The Netflix original American Death Note is finally upon us. It took a lot of flak for, among other things, whitewashing, having a black man play L and generally looking shite (depending on your viewpoint), but personally I was rather looking forward to it. I enjoyed the anime but I’m not a diehard fan of it by any means, having the cast be white Americans didn’t bother me (if you want an all-Asian version that exists already) and I took quite a shine to the new L, despite his potentially weak disguise game. I wasn’t expecting it to be a masterpiece, but as long as it was decent I’d probably enjoy it. Unfortunately that was too much to ask.
After a magic book capable of killing anyone whose name is written in falls from the sky, Light Turner becomes a vigilante serial killer at the goading of Death God Ryuk. Along the way he gains the help of fellow student and girlfriend Mia Sutton, and after the killings become numerous and international he falls under the deductive eye of mysterious private detective L, who vows to catch him. First of all, Light and Mia are awful, both as adapted versions of existing characters and as character in themselves. Anime Light was a boy of sheer focus, immense intelligence and an alarming messiah complex. He killed everyone with a heart attack to instil fear and bring about a world in which he is seen as a God. This Light is a whiny dweeb who gets a few lines early on about how people don’t look out for the little guy, which is apparently all the motivation he needs to slaughter people. The heart attacks are gone, seemingly just so that the film can cram in unnecessary gore with which it swiftly grows bored. Here the moniker “Kira” is a name chosen by him to appear Japanese, and apparently means “Light” in Russian and Celtic. I am glad they put in an explanation for it, but it still seems a bit flimsy, and once it’s explained it’s never questioned again, and it’s never really mentioned why exactly Light wants people to think he’s Japanese, specifically. Mia’s loveable ditz routine from the anime has been discarded, which isn’t necessarily a bad thing; this Mia has notable moments of real competence fuelled by a chilling desire to kill that outshines Light, but these moments are few and far between, and for the most part she’s just Light’s girlfriend. The love story is depressingly inevitable, begins within five minutes of them meeting and fails so thoroughly in its attempts to make you care about it that it adds literally nothing of value to the plot. Ryuk fares better, though it’s mainly down to Willem Defoe, who basically plays himself and does exactly as good a job as his casting would imply. Several times he’s shown out of focus, with only his glowing eyes giving him away; this combined with the film’s insistence on keeping everything regarding the Shinigami vague and unspoken make him quite effective.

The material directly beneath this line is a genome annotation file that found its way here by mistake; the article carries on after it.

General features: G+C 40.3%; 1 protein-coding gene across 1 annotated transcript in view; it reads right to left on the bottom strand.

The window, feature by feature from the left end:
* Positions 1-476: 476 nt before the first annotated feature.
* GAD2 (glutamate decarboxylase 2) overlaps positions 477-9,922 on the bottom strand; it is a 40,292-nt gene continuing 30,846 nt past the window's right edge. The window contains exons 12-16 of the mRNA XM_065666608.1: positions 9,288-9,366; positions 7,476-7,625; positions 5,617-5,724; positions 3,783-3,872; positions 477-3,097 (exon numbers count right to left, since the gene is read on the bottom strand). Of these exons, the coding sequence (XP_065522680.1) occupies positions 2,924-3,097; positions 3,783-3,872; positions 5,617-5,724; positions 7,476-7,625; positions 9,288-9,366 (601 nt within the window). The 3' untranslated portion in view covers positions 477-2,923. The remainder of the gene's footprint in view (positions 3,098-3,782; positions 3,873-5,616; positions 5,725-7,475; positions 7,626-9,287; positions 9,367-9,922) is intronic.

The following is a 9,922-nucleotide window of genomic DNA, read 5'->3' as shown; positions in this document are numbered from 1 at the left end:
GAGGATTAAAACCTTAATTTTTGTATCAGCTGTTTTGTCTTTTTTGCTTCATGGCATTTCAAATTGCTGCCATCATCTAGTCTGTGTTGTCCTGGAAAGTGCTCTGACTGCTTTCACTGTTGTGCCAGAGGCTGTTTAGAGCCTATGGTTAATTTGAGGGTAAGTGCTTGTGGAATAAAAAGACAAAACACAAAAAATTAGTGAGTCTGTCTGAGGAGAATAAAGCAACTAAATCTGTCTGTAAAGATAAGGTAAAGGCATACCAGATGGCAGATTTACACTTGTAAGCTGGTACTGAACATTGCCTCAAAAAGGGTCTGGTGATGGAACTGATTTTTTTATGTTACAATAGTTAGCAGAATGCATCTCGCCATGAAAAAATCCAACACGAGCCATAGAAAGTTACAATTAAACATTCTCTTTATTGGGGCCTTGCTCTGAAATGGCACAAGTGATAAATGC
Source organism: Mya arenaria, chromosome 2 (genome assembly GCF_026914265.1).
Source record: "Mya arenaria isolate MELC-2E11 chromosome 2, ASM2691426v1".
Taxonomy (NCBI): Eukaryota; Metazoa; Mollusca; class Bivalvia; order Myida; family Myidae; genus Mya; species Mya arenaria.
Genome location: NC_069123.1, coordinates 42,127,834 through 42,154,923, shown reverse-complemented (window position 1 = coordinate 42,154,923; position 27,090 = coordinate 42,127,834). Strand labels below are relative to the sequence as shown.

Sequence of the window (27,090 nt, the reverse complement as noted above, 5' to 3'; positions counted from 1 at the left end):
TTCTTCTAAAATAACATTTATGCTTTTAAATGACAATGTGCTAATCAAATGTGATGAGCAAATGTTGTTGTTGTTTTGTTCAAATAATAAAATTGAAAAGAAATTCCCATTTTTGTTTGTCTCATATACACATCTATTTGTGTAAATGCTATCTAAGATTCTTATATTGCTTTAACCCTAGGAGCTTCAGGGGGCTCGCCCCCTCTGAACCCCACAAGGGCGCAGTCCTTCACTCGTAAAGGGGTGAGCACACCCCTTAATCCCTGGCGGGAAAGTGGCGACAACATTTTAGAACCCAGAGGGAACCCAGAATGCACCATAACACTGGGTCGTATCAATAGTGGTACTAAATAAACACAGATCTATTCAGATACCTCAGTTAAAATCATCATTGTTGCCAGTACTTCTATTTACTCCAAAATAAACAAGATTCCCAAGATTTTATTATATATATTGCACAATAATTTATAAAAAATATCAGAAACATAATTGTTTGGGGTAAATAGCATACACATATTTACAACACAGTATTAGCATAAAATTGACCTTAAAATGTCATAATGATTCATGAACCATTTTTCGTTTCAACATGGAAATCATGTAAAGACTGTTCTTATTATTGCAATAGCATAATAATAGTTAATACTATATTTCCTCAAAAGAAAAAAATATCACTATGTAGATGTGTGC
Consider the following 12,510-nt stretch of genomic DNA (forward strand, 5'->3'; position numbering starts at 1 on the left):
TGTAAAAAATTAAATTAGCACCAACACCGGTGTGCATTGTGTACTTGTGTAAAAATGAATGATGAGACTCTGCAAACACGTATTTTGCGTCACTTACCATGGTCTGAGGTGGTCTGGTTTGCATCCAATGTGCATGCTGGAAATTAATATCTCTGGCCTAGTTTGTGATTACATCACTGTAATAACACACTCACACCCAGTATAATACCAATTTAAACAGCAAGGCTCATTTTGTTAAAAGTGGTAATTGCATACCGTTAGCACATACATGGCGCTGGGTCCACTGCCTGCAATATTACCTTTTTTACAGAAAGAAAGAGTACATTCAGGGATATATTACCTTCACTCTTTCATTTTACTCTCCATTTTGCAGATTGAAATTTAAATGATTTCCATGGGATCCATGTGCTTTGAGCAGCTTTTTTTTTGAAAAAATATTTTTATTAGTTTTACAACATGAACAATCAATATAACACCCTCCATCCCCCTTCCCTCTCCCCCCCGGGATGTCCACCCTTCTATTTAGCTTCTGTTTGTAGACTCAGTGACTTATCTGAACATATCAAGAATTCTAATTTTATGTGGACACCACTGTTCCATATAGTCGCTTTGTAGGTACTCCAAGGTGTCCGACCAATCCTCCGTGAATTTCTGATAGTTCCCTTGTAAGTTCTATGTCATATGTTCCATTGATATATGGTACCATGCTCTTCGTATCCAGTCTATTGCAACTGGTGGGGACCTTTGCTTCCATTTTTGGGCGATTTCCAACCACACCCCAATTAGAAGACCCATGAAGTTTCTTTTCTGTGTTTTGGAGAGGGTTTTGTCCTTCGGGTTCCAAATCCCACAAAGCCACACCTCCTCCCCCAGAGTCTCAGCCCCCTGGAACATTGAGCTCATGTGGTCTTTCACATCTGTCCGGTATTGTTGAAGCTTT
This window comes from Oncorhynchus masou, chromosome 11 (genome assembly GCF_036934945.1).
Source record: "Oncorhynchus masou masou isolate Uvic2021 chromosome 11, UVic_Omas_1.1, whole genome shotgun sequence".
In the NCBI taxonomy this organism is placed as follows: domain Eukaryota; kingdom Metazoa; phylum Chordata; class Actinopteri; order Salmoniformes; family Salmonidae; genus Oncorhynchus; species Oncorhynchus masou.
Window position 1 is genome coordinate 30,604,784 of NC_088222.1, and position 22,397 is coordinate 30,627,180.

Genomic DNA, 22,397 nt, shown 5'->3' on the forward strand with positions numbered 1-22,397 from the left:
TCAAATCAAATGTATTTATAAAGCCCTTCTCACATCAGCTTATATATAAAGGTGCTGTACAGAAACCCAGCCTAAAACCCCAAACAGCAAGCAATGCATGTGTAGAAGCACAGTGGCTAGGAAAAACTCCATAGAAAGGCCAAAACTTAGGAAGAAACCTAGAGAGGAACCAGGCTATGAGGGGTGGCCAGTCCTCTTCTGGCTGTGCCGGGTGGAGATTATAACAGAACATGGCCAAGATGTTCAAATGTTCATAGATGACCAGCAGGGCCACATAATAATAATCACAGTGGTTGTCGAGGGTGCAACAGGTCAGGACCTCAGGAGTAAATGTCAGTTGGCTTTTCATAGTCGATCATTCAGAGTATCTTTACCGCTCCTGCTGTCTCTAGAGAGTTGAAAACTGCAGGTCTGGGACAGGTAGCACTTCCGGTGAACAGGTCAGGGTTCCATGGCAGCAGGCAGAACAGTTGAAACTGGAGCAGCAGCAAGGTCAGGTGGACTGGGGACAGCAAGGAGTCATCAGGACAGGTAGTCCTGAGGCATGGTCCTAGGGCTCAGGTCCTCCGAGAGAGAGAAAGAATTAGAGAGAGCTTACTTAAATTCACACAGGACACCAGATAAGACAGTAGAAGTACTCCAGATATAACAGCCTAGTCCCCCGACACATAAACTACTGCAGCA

L, on the other hand, is thoroughly battered. It starts reasonably well; Lakeith Stanfield gets the posture and mannerisms down, and has a slightly different take on the character, making him somewhat more self-assured in public, but barely restraining a flood of emotions that threaten to boil over more than once, and occasionally do. He doesn’t have the sheer length of time to show off his acumen afforded to his anime counterpart, but he puts things together, challenges Kira in a believable, understandable way, and maintains the disguise shown in he picture above. He is, for the duration of these scenes, L. Unfortunately the film apparently needed an exciting action climax, catalysed by a sharp departure from the source material involving a rule in the book being bent if not outright broken by the film and never commented upon. It results in L CHASING LIGHT THROUGH THE STREETS, ARMED WITH A BLADE RUNNER GUN. Said chase goes on way too long, as L pursues Light through alleys, diners and apartment buildings, in a scene I still can’t quite believe actually happened. He does all this with his face uncovered, too, and unsurprisingly this has consequences. I know L has quirks, and can do things a lot of people would consider irrational or strange, but the film has other scenes that convey this far more effectively, and without having the character do something so stupid and detrimental to his career. I can understand why it happens, and it’s not completely unthinkable given the series of events leading up to it, but as I said, those events are at odds with the rules in the Death Note, and to have L act so much like his anime counterpart in the scenes leading up to the chase make it jarring at best and detrimental at worst. It’s a shame, because alongside Defoe, Stanfield is the best part of the film, and he does his best with the lacking material.
Overall Netflix’s attempt at a Death Note adaptation is pretty awful. Light and Mia are annoying, bland, and neither likeable, nor truly hate-able as villains. It’s the bare bones of Death Note with gore, a love story and needlessly over-the-top action draped over. Despite what they have to work with, Lakeith Stanfield and Willem Defoe make the most of things, but they are all that the film has going for it. If you’re a fan of the source material, it’s worth a watch as a curiosity, and to see Stanfield and Defoe. If you’re new to Death Note, there’s nothing here for you.
By James Lambert